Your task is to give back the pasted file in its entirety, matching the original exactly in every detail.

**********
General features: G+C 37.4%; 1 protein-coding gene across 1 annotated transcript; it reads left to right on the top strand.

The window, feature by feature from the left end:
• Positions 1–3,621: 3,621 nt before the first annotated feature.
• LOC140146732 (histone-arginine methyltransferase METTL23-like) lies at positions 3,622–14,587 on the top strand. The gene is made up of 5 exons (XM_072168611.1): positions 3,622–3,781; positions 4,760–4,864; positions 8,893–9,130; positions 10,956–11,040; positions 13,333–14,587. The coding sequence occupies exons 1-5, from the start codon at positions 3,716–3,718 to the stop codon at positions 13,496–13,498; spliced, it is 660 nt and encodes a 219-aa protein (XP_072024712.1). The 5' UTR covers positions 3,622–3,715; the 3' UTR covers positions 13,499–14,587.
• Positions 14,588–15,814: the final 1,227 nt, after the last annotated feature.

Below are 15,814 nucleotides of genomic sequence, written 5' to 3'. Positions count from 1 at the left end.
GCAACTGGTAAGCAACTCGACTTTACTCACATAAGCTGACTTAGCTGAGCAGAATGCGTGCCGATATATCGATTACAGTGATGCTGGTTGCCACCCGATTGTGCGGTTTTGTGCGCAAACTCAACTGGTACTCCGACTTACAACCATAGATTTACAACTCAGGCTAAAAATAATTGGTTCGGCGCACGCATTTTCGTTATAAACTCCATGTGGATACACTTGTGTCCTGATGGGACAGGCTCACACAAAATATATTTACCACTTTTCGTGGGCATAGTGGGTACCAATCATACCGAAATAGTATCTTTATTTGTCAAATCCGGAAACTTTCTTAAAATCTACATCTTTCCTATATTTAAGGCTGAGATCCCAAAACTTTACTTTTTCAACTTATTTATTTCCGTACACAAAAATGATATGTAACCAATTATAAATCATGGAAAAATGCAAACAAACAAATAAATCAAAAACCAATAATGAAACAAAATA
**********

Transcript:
General features: G+C 37.4%; 1 protein-coding gene across 1 annotated transcript; it reads left to right on the top strand.

The window, feature by feature from the left end:
• Positions 1–3,621: 3,621 nt before the first annotated feature.
• LOC140146732 (histone-arginine methyltransferase METTL23-like) lies at positions 3,622–14,587 on the top strand. The gene is made up of 5 exons (XM_072168611.1): positions 3,622–3,781; positions 4,760–4,864; positions 8,893–9,130; positions 10,956–11,040; positions 13,333–14,587. The coding sequence occupies exons 1-5, from the start codon at positions 3,716–3,718 to the stop codon at positions 13,496–13,498; spliced, it is 660 nt and encodes a 219-aa protein (XP_072024712.1). The 5' UTR covers positions 3,622–3,715; the 3' UTR covers positions 13,499–14,587.
• Positions 14,588–15,814: the final 1,227 nt, after the last annotated feature.

Below are 15,814 nucleotides of genomic sequence, written 5' to 3'. Positions count from 1 at the left end.
GCAACTGGTAAGCAACTCGACTTTACTCACATAAGCTGACTTAGCTGAGCAGAATGCGTGCCGATATATCGATTACAGTGATGCTGGTTGCCACCCGATTGTGCGGTTTTGTGCGCAAACTCAACTGGTACTCCGACTTACAACCATAGATTTACAACTCAGGCTAAAAATAATTGGTTCGGCGCACGCATTTTCGTTATAAACTCCATGTGGATACACTTGTGTCCTGATGGGACAGGCTCACACAAAATATATTTACCACTTTTCGTGGGCATAGTGGGTACCAATCATACCGAAATAGTATCTTTATTTGTCAAATCCGGAAACTTTCTTAAAATCTACATCTTTCCTATATTTAAGGCTGAGATCCCAAAACTTTACTTTTTCAACTTATTTATTTCCGTACACAAAAATGATATGTAACCAATTATAAATCATGGAAAAATGCAAACAAACAAATAAATCAAAAACCAATAATGAAACAAAATA